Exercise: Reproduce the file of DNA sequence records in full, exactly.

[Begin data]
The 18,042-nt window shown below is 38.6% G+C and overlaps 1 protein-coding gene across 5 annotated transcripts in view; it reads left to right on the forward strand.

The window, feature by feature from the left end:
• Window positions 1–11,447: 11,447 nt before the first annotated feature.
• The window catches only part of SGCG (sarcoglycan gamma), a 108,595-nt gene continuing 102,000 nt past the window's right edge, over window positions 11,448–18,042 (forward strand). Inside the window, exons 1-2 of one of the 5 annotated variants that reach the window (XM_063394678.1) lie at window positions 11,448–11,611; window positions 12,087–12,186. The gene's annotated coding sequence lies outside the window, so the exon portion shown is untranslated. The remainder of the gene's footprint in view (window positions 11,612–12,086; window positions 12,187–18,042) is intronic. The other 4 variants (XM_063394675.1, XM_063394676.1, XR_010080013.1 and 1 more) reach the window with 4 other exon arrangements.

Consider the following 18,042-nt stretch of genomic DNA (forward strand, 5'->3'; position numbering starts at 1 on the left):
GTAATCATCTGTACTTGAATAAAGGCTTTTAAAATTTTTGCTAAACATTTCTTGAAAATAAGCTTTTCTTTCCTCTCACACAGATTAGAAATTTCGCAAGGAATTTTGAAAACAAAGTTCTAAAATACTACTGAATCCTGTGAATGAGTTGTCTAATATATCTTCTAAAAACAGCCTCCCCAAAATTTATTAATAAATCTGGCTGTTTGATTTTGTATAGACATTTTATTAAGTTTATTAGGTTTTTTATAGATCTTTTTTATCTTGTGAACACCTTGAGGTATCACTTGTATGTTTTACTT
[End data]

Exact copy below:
The 18,042-nt window shown below is 38.6% G+C and overlaps 1 protein-coding gene across 5 annotated transcripts in view; it reads left to right on the forward strand.

The window, feature by feature from the left end:
• Window positions 1–11,447: 11,447 nt before the first annotated feature.
• The window catches only part of SGCG (sarcoglycan gamma), a 108,595-nt gene continuing 102,000 nt past the window's right edge, over window positions 11,448–18,042 (forward strand). Inside the window, exons 1-2 of one of the 5 annotated variants that reach the window (XM_063394678.1) lie at window positions 11,448–11,611; window positions 12,087–12,186. The gene's annotated coding sequence lies outside the window, so the exon portion shown is untranslated. The remainder of the gene's footprint in view (window positions 11,612–12,086; window positions 12,187–18,042) is intronic. The other 4 variants (XM_063394675.1, XM_063394676.1, XR_010080013.1 and 1 more) reach the window with 4 other exon arrangements.

Consider the following 18,042-nt stretch of genomic DNA (forward strand, 5'->3'; position numbering starts at 1 on the left):
GTAATCATCTGTACTTGAATAAAGGCTTTTAAAATTTTTGCTAAACATTTCTTGAAAATAAGCTTTTCTTTCCTCTCACACAGATTAGAAATTTCGCAAGGAATTTTGAAAACAAAGTTCTAAAATACTACTGAATCCTGTGAATGAGTTGTCTAATATATCTTCTAAAAACAGCCTCCCCAAAATTTATTAATAAATCTGGCTGTTTGATTTTGTATAGACATTTTATTAAGTTTATTAGGTTTTTTATAGATCTTTTTTATCTTGTGAACACCTTGAGGTATCACTTGTATGTTTTACTT